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3.4. Idle systems
At idle the Carburetor supplies only the mixture required to keep the engine running at very moderate rpm. The engine needs only a small amount of air when idling and the throttle slide should therefore be almost completely closed.
Upstream of the slide there is only a weak vacuum, insufficient to cause the main circuit to deliver any fuel emulsion, while downstream of the slide there is a stronger vacuum which activates the idle circuit; idle circuits are designed with either a mixture-adjusting screw or with an air adjusting screw. Check that the throttle cable has about 1 mm free play when the slide is fully closed. Always adjust the idle setting with the engine fully warm.
Screw in the idle-speed screw (4) to obtain a slightly-higher idling speed than normal (about 1200 rpm for a four-stroke engine or about 1400 rpm for a two-stroke); Then adjust the air- adjusting screw (1) to obtain the most even running.
Then unscrew the idle-speed screw again until you obtain the normal idling speed. Finally, to obtain the best engine running, it is worth rechecking by very carefully readjusting the air-adjusting screw.
3.4.1 - Idle setting with a mixture-adjusting screw
The adjusting screw meters the amount of mixture of a strength predetermined by the metering effect of the idle jet and the air corrector, and there fore on screwing in the mixture screw, idle fuel de livery decreases and vice-versa.
3.4.2 - Idle Setting with an air-adjusting screw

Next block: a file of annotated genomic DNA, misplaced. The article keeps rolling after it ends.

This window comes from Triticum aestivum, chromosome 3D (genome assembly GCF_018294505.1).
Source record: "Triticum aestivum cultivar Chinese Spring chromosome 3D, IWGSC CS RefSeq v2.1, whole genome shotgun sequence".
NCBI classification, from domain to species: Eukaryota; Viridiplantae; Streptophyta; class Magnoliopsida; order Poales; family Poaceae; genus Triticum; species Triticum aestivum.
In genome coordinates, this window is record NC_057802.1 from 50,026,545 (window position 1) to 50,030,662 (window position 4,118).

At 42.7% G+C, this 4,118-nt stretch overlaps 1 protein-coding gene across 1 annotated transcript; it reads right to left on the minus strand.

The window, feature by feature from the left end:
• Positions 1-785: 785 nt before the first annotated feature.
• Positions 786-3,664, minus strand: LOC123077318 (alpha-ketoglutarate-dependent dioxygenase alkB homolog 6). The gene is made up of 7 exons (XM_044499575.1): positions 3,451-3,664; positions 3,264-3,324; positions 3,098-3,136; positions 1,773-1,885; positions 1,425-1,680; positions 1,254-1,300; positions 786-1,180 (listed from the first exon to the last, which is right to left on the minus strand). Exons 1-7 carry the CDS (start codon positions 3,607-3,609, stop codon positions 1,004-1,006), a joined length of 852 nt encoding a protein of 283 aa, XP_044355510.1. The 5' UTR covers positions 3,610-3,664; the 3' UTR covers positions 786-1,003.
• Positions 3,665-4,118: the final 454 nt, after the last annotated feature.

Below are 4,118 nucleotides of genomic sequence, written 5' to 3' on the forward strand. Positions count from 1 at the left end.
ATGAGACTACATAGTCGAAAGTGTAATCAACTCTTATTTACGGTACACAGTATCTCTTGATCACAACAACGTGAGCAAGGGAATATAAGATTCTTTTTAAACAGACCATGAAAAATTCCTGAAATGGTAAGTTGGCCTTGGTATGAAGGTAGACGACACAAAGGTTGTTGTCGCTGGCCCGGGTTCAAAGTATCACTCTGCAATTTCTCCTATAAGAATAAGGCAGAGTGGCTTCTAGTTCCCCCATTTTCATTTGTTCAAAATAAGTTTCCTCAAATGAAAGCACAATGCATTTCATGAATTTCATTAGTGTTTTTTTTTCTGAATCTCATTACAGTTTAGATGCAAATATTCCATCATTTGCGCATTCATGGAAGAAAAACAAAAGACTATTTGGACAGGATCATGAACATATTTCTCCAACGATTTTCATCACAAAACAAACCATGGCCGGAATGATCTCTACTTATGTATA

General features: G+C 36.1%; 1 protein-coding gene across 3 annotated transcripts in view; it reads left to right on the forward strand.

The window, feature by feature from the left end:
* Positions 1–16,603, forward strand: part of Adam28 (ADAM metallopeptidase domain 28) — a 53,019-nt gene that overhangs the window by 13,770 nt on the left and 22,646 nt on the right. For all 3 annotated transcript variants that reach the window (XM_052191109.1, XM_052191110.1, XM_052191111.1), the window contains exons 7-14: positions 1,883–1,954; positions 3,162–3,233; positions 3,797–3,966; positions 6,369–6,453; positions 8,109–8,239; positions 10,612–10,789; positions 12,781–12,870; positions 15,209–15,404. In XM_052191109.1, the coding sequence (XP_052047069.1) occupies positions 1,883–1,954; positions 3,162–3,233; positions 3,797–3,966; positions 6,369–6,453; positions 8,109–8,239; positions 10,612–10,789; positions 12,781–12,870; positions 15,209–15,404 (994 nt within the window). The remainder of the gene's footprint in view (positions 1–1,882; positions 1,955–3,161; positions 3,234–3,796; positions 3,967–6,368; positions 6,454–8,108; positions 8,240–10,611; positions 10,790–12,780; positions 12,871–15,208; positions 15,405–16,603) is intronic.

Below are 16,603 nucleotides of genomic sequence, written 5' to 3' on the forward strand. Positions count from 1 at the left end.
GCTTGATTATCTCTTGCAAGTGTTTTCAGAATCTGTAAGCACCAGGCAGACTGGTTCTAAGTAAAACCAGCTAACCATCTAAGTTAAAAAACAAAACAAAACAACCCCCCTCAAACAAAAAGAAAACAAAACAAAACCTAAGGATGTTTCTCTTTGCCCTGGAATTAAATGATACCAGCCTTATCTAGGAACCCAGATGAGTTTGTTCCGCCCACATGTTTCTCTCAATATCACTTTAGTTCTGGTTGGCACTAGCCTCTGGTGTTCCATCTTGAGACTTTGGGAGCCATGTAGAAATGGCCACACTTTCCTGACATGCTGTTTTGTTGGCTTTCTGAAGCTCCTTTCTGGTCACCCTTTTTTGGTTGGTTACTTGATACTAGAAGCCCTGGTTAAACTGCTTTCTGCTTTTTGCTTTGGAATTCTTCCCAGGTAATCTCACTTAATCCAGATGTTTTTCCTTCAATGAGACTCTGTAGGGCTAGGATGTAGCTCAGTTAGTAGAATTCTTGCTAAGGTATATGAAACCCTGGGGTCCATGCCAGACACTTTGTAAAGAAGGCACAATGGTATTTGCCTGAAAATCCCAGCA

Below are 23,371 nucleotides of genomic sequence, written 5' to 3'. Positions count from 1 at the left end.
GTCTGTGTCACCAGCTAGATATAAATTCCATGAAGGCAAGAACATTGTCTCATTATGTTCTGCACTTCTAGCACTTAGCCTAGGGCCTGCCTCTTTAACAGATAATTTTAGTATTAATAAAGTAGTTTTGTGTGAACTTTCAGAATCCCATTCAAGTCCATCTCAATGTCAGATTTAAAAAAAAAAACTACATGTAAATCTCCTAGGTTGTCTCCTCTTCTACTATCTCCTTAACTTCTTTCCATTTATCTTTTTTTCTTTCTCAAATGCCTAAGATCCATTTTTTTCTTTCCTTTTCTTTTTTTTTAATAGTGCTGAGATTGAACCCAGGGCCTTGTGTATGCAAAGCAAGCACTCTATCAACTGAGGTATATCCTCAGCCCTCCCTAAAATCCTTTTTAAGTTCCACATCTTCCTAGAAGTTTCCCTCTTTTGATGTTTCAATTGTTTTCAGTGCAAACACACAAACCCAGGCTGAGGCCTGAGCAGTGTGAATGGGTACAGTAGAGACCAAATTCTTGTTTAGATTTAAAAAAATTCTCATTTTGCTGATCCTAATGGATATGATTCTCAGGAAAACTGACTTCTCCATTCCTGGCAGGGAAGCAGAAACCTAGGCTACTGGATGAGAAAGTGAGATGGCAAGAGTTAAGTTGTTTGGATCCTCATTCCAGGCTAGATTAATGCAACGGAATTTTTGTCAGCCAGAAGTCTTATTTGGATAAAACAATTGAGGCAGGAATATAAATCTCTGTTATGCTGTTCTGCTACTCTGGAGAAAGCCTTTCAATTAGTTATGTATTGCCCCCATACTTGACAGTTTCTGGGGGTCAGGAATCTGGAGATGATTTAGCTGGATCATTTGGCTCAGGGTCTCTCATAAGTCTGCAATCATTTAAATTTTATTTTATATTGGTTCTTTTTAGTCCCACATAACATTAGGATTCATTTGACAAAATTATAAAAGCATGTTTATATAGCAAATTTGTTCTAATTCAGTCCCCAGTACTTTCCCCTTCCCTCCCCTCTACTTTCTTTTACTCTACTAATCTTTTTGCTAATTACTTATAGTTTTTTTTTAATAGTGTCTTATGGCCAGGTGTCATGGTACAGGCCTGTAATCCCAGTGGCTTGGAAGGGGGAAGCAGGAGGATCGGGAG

3.4.3 - Selection of the correct size of idle jet
To select the proper size of idle jet, slowly open the throttle with the twistgrip (opening should not exceed a quarter throttle): a slow and uneven increase in rpm indicates that the idle jet is too small. This effect can also be observed when the idle mixture screw is open too much or when the idle air screw is closed too much and therefore not properly responsive to the engine's running.
If you observe smoke in the exhaust gas and a dull noise, it means that the idle jet size is too large; this can also occur when the mixture-adjusting screw is screwed in too much and oversensitive or when the air-adjusting screw is screwed out too much.
Usually with racing motorcycles, after having adjusted the idle as above, unscrew the idle- speed screw to allow the throttle to close completely so that you will obtain the maximum engine braking on closing the throttle. In this case however, do not readjust the mixture screw or air- screw setting because any further mixture screw closure or air-screw opening may cause two- stroke engines to seize on the overrun.
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